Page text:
Although the TeleNav satellite navigation system that ties in with Ford's MyFord Touch technology has been around since the end of last year in the States, it's going to accompany the in-car tech when it arrives in the UK in 2012 (around summer). So, Pocket-lint was extra keen to have a play when we visited Ford's Dearborn testing track.
The screen and voice control tech (Ford SYNC) that TeleNav's system employs are both resident in the car already, and, to be honest, if you just want a turn by turn form of satnav, you needn't even bother with the upgrade as it's built in as standard.
MyFord Touch itself can use the Traffic, Directions & Information application installed on a smartphone, and therefore offer basic satnav functionality. However, you'd seriously be missing out on some incredible features and route planning.
For starters, TeleNav’s automotive-grade navigation software offers 3D mapping with visual landmarks, a business directory with around 12 million points of interest (in the US - similar to follow in UK), proactive traffic updates, and connectivity to other services such as e-commerce and weather. However, it is its route planning that has impressed Pocket-lint most of all.
Our demonstration was on a system run in a Ford Focus, and while we couldn't actually drive anywhere, the flick of a demo button had the software believing that it was on the move, so we got a good idea of how it works. Initially, using Ford SYNC, you can just tell the system an address verbally and it finds the location, then it works out not one but three separate routes.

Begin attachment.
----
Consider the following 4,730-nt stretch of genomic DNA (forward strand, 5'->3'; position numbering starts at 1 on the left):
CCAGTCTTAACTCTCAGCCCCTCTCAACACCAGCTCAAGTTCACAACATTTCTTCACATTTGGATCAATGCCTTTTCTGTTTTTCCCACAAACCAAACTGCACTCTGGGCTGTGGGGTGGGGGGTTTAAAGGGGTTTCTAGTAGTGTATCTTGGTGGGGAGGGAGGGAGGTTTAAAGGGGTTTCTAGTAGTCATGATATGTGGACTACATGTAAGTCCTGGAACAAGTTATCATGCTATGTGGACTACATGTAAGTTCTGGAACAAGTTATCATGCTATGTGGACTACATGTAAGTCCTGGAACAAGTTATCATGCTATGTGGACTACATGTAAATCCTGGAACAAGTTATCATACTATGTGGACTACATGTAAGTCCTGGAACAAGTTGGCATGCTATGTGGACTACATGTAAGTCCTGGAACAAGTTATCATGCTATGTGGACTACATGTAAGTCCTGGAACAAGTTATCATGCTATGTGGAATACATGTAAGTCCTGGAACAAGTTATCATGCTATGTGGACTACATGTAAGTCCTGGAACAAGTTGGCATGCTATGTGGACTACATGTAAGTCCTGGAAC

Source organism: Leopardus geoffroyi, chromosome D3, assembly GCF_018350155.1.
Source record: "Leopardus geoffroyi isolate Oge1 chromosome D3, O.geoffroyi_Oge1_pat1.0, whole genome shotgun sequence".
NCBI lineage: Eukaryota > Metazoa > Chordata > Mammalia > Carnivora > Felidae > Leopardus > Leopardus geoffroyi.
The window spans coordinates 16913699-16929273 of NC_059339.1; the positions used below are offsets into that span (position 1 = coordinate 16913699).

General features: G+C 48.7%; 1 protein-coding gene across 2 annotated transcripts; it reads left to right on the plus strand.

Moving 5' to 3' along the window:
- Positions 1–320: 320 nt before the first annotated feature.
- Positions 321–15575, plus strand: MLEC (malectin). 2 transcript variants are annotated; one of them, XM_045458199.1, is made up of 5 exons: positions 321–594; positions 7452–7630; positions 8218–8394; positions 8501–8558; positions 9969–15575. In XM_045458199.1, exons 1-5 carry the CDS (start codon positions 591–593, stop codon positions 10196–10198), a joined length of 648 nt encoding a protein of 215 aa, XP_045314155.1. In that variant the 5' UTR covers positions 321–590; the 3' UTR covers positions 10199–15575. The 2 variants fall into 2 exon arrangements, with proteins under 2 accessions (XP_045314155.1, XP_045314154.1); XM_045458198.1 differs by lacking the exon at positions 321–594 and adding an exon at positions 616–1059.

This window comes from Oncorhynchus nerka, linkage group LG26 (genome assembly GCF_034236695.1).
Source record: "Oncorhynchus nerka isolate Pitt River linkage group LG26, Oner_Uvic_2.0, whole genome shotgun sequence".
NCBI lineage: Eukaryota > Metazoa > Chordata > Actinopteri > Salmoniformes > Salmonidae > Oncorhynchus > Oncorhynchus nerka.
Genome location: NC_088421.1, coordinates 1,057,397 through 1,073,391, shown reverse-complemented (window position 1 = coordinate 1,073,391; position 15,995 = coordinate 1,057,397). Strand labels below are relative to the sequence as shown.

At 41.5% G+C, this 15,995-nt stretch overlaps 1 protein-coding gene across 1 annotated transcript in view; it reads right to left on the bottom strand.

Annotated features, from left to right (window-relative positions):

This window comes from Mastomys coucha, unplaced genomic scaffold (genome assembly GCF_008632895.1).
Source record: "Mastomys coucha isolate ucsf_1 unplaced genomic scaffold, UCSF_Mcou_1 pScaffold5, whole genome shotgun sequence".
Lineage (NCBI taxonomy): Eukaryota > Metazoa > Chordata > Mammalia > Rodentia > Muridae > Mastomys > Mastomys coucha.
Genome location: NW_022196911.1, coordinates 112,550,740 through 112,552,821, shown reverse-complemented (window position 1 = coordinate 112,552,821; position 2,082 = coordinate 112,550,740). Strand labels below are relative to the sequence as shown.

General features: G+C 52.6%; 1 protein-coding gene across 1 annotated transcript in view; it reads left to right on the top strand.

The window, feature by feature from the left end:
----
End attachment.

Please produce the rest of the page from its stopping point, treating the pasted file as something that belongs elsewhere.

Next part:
The fastest route it discovers will be the quickest based on traffic updates, road plans and such like. The shortest route may be technically less distance from A to B, but will not necessarily be the speediest. And then there's a cunning Eco route, which is likely to take longer still, but will offer up the best fuel consumption - based on all manner of factors, such as stop and starting and overall top speed.
Another groovy feature that caught our eye was that not only does the TeleNav regularly update for traffic congestion, but roadworks are flagged too. It even alerts you to lane closures up ahead, and rapidly works out ways around them (if possible).
Admittedly, some satnavs do the same, but we've not seen the features as cunningly integrated as in this case. Also, as TeleNav uses your phone's data connection, and works with a large variety of handsets, upgrading your device to a 4G model could technically speed up updates.
Of course, that also means that you may have to increase the size of your contracted data plan, although strangely we were told during the demo that updates are downloaded via a voice call and not data - a statement contrary to what we've found elsewhere on the net (including the TeleNav website), so we're not entirely sure that's true.
Either way, thankfully your data plan (or talk minutes) won't be punished by the downloading of new maps. The MyFord Touch in-car system comes with an SD card slot, and therefore TeleNav's maps and software come on a supplied SD card. Pop it in the hole and bingo, you're good to go. If there's a map update you wish to buy, you receive a new card. Simple.
The first SD card costs $795 in the States (there's no indication on price in the UK yet), but that's relatively cheap in comparison to in-car rivals, which generally come on a DVD for installation on an interior hard drive. Updates are cheaper (around $300, we were told).
To prevent theft, each card is unique and locked to an individual car, although that also means that you can't take it with you to use with, for example, a rental vehicle. Therefore, sadly, there's no way around the exorbitant fees car rental firms charge for satnav systems. That said, if you go abroad, do you really want to pay the data roaming charges? Not on your nelly.
Ultimately, it's all impressive stuff, and we can't wait for the system to come to the UK so we can give it a proper try-out. As long as it's got Minge Land and Bell End in it, we'll be happy.
What kind of satnav do you use currently? Do you think that mobile phones are becoming valid rivals to standalone GPS devices? Let us know your thoughts in the comments below...